The cybersecurity debate can undermine human rights and the international obligation on governments to protect them, argues Lucy Purdon, a policy officer at Privacy International.
Reporters Without Borders is appalled by recent revelations that Montreal police secretly monitored the mobile phone of La Presse columnist Patrick Lagacé. A coalition of Canadian rights groups links the Lagacé case to Canadian police and security services’ growing hunger for new powers and investigative capabilities.
Telecommunications giant AT&T’s spying on Americans for profit on behalf of law enforcement agencies is “more terrifying than the illegal NSA surveillance programs that Edward Snowden exposed,” says rights group Fight for the Future.
Yahoo secretly scanned all of its customer’s incoming emails in response to directives from the NSA and FBI. “This is a clear sign that people can trust neither their government nor their service providers to respect their privacy.”
Pardon Snowden campaigners call on President Obama to forgive Edward Snowden, arguing that the National Security Agency (NSA) whistleblower’s act of conscience benefited the United States and enriched democratic debate worldwide.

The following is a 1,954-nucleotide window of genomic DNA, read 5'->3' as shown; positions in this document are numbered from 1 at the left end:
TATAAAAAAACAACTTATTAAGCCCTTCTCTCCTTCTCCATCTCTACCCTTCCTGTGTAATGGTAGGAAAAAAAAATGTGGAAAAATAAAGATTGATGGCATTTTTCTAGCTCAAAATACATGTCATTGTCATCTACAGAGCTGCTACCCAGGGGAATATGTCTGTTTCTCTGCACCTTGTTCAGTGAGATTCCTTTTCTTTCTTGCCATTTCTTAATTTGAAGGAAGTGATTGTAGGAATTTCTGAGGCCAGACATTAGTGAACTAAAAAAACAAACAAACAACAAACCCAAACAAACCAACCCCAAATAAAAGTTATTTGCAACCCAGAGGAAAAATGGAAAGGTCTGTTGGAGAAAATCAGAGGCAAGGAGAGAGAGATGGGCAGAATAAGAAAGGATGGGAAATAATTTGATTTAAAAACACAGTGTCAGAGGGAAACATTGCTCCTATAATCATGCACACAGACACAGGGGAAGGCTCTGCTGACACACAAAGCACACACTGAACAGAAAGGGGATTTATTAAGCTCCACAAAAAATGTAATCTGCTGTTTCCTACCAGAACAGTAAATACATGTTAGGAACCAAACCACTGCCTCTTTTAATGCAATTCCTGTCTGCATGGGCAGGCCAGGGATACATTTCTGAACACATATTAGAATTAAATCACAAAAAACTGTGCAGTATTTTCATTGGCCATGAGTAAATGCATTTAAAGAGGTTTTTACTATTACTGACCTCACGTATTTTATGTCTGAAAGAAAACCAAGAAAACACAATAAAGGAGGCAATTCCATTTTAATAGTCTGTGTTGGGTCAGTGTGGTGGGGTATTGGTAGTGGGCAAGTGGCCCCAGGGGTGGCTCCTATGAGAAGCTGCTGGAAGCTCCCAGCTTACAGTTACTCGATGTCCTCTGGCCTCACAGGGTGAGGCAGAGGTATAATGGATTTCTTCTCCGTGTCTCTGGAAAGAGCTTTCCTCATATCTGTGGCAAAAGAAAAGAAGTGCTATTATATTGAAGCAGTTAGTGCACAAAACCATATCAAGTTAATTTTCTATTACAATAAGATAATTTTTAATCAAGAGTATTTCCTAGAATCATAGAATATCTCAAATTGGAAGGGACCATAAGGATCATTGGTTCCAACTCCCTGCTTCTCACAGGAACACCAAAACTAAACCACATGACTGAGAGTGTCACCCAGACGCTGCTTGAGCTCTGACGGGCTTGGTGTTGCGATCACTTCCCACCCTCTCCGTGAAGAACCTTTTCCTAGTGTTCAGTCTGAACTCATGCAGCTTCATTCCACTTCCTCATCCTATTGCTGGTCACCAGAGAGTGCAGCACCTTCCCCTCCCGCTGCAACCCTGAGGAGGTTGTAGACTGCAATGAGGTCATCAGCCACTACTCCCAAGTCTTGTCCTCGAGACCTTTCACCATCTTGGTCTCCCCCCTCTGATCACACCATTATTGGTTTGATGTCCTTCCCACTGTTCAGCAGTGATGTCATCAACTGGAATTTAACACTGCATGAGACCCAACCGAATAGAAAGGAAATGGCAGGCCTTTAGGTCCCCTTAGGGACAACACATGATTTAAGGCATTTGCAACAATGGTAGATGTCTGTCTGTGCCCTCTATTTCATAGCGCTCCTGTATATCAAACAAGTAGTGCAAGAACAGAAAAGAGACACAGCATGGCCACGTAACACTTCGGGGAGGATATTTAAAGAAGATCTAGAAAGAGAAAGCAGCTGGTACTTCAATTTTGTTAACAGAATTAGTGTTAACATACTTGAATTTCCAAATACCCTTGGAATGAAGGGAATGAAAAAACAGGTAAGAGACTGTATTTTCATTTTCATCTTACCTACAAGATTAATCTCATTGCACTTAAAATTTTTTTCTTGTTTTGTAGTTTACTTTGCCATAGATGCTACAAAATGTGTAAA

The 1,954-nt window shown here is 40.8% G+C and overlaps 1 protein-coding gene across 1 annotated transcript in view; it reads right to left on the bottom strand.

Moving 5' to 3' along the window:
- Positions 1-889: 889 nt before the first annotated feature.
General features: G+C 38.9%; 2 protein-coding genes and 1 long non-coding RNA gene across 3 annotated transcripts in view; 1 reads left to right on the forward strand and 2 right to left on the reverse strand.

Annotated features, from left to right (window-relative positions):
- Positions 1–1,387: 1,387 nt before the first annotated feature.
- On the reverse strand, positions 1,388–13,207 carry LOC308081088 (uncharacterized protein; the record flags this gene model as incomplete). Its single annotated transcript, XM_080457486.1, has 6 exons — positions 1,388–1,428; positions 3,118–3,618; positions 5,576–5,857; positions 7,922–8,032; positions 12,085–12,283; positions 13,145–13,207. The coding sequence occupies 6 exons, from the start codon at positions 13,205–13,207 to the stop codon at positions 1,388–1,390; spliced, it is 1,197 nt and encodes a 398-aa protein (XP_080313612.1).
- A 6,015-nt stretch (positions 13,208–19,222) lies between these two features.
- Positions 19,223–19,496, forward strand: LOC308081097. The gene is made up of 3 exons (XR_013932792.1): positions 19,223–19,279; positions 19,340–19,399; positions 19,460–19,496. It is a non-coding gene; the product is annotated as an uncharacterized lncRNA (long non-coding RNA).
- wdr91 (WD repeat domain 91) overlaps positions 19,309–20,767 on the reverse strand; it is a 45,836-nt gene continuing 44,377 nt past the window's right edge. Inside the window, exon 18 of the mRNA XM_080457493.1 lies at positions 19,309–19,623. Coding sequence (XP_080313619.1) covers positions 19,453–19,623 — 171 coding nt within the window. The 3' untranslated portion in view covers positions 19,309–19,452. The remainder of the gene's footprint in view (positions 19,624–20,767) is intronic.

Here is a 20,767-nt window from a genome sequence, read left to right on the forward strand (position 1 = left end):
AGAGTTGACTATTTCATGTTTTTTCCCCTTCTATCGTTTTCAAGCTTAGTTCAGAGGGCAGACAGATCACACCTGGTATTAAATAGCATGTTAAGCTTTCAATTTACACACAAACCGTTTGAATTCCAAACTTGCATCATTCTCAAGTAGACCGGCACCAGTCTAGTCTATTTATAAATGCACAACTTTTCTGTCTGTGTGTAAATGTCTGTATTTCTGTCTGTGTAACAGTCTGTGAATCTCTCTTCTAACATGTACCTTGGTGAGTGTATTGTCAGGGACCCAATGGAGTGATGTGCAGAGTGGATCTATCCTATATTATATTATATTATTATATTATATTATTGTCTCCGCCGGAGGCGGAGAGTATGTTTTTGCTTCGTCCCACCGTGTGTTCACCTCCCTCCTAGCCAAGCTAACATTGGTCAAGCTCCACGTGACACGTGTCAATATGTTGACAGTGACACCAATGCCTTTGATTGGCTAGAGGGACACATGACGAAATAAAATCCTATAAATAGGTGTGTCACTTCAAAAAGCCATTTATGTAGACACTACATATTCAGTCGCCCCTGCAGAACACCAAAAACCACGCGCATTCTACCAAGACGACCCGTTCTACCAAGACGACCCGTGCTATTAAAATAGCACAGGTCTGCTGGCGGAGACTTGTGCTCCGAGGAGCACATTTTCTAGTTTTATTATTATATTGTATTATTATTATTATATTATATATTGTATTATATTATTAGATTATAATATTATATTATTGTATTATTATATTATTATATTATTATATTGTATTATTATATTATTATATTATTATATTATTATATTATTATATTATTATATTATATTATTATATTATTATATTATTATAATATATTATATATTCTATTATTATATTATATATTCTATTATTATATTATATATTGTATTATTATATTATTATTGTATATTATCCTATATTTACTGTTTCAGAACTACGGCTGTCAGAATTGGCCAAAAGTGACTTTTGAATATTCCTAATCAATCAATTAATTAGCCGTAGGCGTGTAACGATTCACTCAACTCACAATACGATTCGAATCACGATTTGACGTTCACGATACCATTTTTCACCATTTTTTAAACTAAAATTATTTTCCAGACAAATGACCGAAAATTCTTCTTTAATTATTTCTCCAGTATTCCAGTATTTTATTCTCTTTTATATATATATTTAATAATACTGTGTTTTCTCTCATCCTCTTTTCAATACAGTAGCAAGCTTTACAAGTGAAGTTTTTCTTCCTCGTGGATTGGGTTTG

Three years after Edward Snowden’s eye-opening state surveillance revelations, it’s time for the Communications Security Establishment and Canada’s other spy agencies to come clean.
The recent Paris terror attacks shouldn’t stop the new Liberal government from re-examining Canada’s privacy and surveillance policies, argues Michael Geist, the Canada research chair in Internet and e-commerce law at the University of Ottawa.
Justin Trudeau promises to give the Communications Security Establishment, Canada’s most secretive spy agency, more powers to spy on Canadians if the Liberals form the next government after the 2015 federal election.